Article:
Or – “Beware My Power… Making My Exes Go Crazy.” Perhaps more than any other concept, Green Lantern illustrates the kind of changes that have befallen the comics industry since it’s inception back in the Golden Age. The original Green Lantern was Alan Scott, a train engineer who found a magic langern, a quintessentially Golden Age origin. As the influence of Superman waxed and waned, G.L. Scott became first INSANELY powerful, then depowered, then eventually stopped appearing in HIS OWN BOOK (replaced by Streak the Wonder Dog) as superheroes lost their lustre. One of the first concepts revived in the

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MarvelReviewX-Factor

Or – “How Do You Follow Up A Nigh-Perfect Issue?” X-Factor. The term can be used to refer to many things… It was an album by Iron Maiden, it’s the name of Simon Cowell’s internation version of ‘American Idol’ (“Dear Supreme Being: Respectfully, please get Sanjaya off my TV set. He makes my brain hurt, and not in a good way. I would never wish him harm, but the boy barely has the talent to have breakfast without injury. Save him from us all. Love, Matthew.”), it was the nom de guerre of an excrable wrestling tag team based mostly

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Birds of PreyDCReviewSecret Six

Or – “If They’re Really A Secret Six, Why Are They So High-Profile?” That look on Lady Blackhawk’s face, my friends, is known to scientists and students of non-verbal communication as the “Skunkeye” ( also called “Stinkeye”), and it is used to imply that the subject of your scrutiny is so suspicious as to actually reek of illegitimacy. It’s commonly seen in singles bars, at all-you-can-eat buffets, and on the face of David Letterman. “But, Matthew,” you’re asking, “why is Babs Gordon’s dark doppelganger, her nemesis from college, the wicked and abusive power-mongering manipulator Spy Smasher sitting alongside Zinda, Babs’

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Dynamo 5Image ComicsReview

Or – “Papa Was A Rollin’ Stone, Whever He Hung His Cape Was His Home…” Many people have pointed out the recurring thread in Walt Disney movies regarding the lack or loss of a mother figure and it’s effect on the resulting stories.  But there is also the obvious, but little discussed fact that a huge number of our favorite comic book stories are predicated on the loss of, lack of, or abuse by paternal figures…  or, to use fewer syllables, they’ve got ‘Daddy issues.’  Witness Peter Parker’s guilt over not saving his surrogate father, Uncle Ben.  The pre-Crisis Superman was so defined

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Iron ManMarvelRetro ReviewReview

Or – “He Wasn’t Always A Huge Tool. Once, He Was A Huge Tool With A Tom Selleck Haircut.” With all the verbal beatings heaped upon Senor Antonio Stark in recent weeks, I decided it was well past time to look at something that predates his characterization as a “futurist” (which seems to be synonymous with the characterization of Batman in the Morrison and Waid eras of JLA: the man paranoid enough to act in a manner completely contrary to heroism in the name of preparation), as well as a time when comics in general were simpler. The occasional would-be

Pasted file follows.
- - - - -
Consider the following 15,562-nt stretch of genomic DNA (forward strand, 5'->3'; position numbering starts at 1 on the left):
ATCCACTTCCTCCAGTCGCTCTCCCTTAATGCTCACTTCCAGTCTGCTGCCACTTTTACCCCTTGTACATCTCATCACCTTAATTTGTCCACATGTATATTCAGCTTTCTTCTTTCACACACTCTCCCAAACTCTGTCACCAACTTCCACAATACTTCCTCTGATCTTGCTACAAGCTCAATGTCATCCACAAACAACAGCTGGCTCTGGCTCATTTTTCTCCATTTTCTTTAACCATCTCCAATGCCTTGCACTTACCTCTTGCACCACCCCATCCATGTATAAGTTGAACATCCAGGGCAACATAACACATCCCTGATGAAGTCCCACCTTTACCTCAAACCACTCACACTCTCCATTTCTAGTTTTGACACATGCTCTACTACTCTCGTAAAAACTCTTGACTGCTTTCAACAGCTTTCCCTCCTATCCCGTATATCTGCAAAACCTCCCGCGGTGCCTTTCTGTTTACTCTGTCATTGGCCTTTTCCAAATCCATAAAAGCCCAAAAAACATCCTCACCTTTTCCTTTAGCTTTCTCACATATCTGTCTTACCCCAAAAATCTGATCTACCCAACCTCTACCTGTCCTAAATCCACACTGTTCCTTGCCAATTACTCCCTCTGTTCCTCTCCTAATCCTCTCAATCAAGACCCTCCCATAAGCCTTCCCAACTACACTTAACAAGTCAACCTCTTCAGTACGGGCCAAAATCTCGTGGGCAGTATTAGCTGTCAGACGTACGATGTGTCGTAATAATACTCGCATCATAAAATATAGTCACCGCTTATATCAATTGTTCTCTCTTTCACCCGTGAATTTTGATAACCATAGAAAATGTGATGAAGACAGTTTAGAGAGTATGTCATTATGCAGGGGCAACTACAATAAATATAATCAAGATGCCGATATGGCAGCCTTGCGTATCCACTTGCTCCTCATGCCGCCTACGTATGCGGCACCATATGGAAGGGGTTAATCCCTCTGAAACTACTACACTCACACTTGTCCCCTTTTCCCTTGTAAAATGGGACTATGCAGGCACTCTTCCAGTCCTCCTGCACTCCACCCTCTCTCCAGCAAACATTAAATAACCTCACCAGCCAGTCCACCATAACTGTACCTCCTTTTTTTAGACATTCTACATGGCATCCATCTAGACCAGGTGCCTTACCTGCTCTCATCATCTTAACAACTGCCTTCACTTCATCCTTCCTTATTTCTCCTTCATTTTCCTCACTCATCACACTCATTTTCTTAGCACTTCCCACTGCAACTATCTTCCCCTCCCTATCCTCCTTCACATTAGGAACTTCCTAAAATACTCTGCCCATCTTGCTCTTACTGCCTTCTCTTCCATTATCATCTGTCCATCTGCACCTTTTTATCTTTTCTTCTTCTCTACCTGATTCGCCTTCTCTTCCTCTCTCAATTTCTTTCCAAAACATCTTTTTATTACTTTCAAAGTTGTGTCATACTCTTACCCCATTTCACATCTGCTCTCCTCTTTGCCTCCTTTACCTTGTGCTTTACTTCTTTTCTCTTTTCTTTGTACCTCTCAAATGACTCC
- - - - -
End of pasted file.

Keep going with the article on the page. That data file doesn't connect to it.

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AvengersMarvelNaked UltronReviewThe Initiative

Or – “Behind The Curve Is Where I’ll Be…” Okay, so I admit it. I’ve been dragging my feet on recapping this title. I was of the opinion that I wasn’t going to cover it at all, until I managed to stay on my daily schedule long enough to actually exhaust what was in the review bag (though not buying last week’s comics due to budgeting catastrophe may have been in large part responsible, as well.) The honest truth is: I’m a big Frank Cho fan. I’m a conditional Brian Bendis fan (though I enjoy him better on his self-created

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CheckmateDCReview

Or – “There Are Eight Million Stories In The Checkmate City…” I actually remember the FIRST time I read a number 12 issue of Checkmate (and I refuse to believe it’s been nearly 20 years, either), an Invasion Aftermath extra written by Paul Kupperberg, with art by Steve Erwin (not the late Crocodile Hunter, mind you) and Al Vey. I liked that series, with it’s attempt to meld the soopahero and spy genres, although I didn’t read it until years after it’s cancellation. (I was completing my run of Suicide Squad at the time, and the crossover issues were compelling.)

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DCJustice Society of AmericaReview

Or – “Y’know, I Loved Kingdom Come As Much As The Next Guy But, C’MON!” With this issue of JSA, it’s official… It IS just me. I’ve had long, involved conversations with the folks at work (including both my fellow counter monkeys, as well as several customers) and to a man, nobody but me is bothered by the amount of Alex Ross in the issues of JSA thus far. They DO agree with me that his covers are less attractive than the variants by interior artist Dale Eaglesham, but aren’t bothered by the obvious thumbprints of Mr. Ross all over